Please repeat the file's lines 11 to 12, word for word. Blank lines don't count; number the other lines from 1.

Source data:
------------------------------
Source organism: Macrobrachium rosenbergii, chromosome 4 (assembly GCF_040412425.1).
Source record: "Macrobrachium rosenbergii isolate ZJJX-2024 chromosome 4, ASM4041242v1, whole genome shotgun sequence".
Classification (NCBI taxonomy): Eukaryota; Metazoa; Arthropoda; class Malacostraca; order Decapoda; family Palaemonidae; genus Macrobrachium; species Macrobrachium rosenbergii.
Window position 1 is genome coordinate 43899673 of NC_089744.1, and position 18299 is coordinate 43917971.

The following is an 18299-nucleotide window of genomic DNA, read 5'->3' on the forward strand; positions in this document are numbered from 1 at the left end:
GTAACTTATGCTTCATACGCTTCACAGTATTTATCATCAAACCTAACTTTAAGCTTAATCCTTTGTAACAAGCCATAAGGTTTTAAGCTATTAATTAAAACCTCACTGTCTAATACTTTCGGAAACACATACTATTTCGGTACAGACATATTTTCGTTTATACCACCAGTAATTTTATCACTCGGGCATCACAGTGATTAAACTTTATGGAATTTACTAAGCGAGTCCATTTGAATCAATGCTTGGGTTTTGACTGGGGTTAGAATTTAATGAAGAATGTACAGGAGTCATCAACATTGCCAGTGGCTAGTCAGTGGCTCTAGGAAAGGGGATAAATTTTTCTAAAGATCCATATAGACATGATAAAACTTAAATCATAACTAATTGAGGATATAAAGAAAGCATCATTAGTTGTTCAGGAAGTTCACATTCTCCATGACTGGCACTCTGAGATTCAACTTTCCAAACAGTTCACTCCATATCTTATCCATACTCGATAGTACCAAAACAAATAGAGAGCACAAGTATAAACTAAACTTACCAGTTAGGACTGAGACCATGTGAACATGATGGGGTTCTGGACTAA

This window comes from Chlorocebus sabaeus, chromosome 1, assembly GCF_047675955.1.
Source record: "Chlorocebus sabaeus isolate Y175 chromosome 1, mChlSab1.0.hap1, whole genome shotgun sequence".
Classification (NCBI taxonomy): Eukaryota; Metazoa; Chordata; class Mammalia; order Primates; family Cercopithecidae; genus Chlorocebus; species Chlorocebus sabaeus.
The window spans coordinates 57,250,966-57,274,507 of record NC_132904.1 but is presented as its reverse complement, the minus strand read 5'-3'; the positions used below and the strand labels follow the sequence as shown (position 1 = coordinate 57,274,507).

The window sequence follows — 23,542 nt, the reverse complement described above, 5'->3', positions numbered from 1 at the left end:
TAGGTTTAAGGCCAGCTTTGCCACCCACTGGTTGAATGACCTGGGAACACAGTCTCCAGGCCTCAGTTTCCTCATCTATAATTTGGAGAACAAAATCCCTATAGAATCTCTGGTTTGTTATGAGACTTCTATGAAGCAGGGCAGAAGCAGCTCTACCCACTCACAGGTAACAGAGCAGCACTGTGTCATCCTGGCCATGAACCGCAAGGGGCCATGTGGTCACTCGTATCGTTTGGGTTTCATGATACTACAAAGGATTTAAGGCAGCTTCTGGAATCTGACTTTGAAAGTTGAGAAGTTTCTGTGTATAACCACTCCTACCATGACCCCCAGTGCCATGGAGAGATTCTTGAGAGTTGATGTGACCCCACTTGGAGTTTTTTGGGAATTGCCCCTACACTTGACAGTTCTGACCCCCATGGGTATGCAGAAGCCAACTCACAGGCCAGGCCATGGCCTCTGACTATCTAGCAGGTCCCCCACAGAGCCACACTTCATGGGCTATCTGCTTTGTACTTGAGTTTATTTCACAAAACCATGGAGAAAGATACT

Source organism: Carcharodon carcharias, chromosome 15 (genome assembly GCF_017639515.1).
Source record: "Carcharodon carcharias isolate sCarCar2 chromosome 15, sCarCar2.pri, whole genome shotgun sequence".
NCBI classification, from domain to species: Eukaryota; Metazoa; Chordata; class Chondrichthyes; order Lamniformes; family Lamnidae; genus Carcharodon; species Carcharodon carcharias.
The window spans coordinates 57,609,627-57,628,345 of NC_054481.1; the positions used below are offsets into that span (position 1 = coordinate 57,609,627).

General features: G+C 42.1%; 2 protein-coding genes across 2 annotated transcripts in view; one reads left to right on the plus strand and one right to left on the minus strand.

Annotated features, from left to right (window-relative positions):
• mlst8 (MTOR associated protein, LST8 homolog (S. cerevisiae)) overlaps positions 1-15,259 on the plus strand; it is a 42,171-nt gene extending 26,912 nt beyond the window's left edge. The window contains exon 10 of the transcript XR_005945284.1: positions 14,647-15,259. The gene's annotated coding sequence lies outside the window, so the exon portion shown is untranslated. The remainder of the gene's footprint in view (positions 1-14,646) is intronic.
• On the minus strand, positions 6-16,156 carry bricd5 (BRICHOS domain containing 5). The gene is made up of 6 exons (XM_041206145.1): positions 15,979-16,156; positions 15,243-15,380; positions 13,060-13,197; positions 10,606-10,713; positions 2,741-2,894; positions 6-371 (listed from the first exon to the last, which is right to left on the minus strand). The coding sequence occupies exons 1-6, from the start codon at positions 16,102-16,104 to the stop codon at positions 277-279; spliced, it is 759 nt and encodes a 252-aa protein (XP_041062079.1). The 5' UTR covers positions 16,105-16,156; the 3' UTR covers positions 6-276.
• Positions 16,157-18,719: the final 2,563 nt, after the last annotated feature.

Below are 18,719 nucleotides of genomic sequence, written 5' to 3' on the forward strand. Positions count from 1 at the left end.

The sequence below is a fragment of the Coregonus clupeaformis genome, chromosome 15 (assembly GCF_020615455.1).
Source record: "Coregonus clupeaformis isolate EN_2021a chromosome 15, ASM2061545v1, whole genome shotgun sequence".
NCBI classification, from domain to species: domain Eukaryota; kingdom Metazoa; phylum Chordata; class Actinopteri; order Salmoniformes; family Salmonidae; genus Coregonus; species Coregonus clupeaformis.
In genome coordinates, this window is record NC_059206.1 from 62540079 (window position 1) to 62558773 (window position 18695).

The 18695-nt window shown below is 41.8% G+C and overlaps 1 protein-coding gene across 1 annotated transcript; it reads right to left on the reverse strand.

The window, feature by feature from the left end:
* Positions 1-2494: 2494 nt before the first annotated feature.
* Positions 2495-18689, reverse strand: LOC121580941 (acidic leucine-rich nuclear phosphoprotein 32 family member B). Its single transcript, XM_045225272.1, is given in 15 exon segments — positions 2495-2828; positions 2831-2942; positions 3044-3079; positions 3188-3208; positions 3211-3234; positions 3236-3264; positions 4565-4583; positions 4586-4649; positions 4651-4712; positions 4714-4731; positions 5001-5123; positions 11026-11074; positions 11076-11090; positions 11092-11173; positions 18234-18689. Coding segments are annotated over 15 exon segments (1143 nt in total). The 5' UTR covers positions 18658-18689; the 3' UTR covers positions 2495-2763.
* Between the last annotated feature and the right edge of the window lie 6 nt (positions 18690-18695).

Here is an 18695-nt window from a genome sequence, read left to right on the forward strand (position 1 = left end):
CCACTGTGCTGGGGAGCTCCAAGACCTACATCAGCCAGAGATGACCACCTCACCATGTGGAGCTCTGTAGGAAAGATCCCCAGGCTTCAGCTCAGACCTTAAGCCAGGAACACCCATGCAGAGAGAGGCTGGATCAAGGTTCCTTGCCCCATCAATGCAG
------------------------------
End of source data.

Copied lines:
The window sequence follows — 23,542 nt, the reverse complement described above, 5'->3', positions numbered from 1 at the left end:
TAGGTTTAAGGCCAGCTTTGCCACCCACTGGTTGAATGACCTGGGAACACAGTCTCCAGGCCTCAGTTTCCTCATCTATAATTTGGAGAACAAAATCCCTATAGAATCTCTGGTTTGTTATGAGACTTCTATGAAGCAGGGCAGAAGCAGCTCTACCCACTCACAGGTAACAGAGCAGCACTGTGTCATCCTGGCCATGAACCGCAAGGGGCCATGTGGTCACTCGTATCGTTTGGGTTTCATGATACTACAAAGGATTTAAGGCAGCTTCTGGAATCTGACTTTGAAAGTTGAGAAGTTTCTGTGTATAACCACTCCTACCATGACCCCCAGTGCCATGGAGAGATTCTTGAGAGTTGATGTGACCCCACTTGGAGTTTTTTGGGAATTGCCCCTACACTTGACAGTTCTGACCCCCATGGGTATGCAGAAGCCAACTCACAGGCCAGGCCATGGCCTCTGACTATCTAGCAGGTCCCCCACAGAGCCACACTTCATGGGCTATCTGCTTTGTACTTGAGTTTATTTCACAAAACCATGGAGAAAGATACT